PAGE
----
The influence of leadership coaching as perceived by secondary school principals of title I campuses in Texas

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2012-05

Authors

Greenwalt, Michael Wayne

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Abstract

While various systems of support and professional development are in place for teachers, there remains a distinct void when it comes to these same opportunities for beginning and especially, experienced principals. An emerging form of assistance for campus principals is leadership coaching: a confidential relationship between a professional coach and principal focused on capacity building and the provision of time and support for the school leader to thoughtfully reflect, plan, problem solve, and establish and achieve significant goals. Leadership coaching is an investment in campus principals, which seems to fill an immediate need for them to experience relevant, ongoing, job-embedded, and individualized professional development.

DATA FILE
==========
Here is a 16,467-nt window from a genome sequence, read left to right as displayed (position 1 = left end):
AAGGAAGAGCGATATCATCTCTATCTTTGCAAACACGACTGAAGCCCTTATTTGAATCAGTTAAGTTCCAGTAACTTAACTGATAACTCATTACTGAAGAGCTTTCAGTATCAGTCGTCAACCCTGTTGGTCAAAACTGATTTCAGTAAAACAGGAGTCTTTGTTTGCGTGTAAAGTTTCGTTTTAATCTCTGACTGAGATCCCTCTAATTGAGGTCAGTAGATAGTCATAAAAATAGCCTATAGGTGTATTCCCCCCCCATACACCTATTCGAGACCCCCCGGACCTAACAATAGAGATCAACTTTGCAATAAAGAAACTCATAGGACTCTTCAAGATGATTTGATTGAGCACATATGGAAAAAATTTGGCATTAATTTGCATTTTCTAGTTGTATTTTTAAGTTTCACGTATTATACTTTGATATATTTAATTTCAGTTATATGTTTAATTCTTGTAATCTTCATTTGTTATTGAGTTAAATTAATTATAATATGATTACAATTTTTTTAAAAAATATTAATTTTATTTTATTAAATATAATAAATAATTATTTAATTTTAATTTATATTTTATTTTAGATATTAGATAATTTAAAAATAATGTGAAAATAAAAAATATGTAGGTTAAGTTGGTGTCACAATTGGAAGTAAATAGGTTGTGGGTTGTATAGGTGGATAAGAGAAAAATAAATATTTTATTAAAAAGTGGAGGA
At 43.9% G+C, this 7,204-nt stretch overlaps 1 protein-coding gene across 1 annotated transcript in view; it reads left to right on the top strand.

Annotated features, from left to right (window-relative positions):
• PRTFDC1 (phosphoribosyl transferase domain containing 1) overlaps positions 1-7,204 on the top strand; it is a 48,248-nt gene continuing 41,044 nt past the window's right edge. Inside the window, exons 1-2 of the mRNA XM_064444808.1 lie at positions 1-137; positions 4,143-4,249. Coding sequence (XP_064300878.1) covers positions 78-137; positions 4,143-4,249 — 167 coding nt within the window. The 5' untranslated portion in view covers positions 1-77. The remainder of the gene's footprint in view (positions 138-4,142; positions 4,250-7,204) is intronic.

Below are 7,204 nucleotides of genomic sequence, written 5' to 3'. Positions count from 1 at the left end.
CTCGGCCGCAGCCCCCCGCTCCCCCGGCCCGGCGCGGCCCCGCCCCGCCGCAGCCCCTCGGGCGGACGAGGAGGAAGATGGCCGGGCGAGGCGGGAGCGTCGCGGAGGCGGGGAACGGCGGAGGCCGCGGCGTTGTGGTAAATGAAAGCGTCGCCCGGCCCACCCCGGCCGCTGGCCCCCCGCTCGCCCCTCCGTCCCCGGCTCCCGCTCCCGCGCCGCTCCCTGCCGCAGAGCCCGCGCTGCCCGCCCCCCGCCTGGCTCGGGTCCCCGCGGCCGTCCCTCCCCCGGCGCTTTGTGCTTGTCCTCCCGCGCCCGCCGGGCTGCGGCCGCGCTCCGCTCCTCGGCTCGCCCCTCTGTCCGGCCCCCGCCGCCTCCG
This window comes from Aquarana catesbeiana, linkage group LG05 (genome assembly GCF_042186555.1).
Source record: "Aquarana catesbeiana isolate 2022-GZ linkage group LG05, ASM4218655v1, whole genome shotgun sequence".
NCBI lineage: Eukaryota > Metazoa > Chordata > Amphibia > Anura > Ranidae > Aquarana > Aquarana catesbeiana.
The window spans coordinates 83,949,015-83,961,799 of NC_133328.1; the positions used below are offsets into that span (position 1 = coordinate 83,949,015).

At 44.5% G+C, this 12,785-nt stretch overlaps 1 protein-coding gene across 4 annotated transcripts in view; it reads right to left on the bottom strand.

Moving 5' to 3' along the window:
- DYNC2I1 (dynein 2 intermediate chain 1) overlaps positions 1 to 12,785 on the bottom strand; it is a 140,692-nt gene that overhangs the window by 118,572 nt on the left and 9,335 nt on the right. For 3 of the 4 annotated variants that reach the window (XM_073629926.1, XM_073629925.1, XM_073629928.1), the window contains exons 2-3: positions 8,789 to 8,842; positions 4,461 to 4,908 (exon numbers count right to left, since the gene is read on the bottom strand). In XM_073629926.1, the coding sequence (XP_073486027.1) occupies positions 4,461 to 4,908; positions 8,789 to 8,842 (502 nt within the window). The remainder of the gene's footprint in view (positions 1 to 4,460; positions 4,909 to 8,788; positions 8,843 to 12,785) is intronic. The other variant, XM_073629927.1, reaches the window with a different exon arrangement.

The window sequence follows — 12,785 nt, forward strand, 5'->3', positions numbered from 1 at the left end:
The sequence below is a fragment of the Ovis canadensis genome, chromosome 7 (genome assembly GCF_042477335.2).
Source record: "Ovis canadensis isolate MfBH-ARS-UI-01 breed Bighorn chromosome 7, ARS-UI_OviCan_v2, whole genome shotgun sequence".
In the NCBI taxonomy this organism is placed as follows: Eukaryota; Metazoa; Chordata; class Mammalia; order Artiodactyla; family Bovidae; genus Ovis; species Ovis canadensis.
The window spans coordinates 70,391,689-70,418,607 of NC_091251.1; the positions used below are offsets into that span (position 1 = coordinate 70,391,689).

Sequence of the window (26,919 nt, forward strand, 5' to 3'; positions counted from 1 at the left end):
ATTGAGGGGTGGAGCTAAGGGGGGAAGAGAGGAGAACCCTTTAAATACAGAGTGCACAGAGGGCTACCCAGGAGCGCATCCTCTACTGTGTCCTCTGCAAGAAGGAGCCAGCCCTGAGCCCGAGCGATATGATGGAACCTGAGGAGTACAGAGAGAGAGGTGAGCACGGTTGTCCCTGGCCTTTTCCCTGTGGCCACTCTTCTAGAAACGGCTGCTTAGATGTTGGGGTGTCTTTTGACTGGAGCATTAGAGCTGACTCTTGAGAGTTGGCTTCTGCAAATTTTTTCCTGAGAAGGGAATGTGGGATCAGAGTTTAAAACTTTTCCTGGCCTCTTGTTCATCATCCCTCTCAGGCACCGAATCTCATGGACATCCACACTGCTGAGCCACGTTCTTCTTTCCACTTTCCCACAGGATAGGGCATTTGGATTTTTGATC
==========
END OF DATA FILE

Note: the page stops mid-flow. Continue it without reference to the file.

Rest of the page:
This multiple-case qualitative study, using a grounded theory approach, was framed by the research questions: What are the experiences of middle and high school principals participating in leadership coaching and what benefits result from principal participation in leadership coaching? Through the constant comparative analysis of individual and collective data obtained through semi-structured interviews, observations, and documental evidence of principals participating in leadership coaching, principals’ perceptions of their leadership coaching experience and any benefits were revealed.

Overall, findings suggested that participation in leadership coaching was perceived positively and led to principals taking time to pause from their stressful roles and responsibilities to reflect and plan. Principals described factors that accounted for initially connecting with their coaches, such as client readiness and the coach’s experience, as well as the conditions established by the coach that helped build and sustain a healthy coaching relationship: safety, flexibility, action-orientation, and skillful guidance.

Additionally, principals reported personal, professional, and organizational benefits resulting from leadership coaching. Personal benefits included better self-care, reduced isolation, increased self-confidence, and heightened self-awareness. On a professional level, coaching resulted in the generation of plans/ideas, improved communication, individualized professional development, and an enhanced sense of efficacy. And finally, organizational benefits were identified in areas of staffing, solutions, student performance, and the extension of coaching to others.

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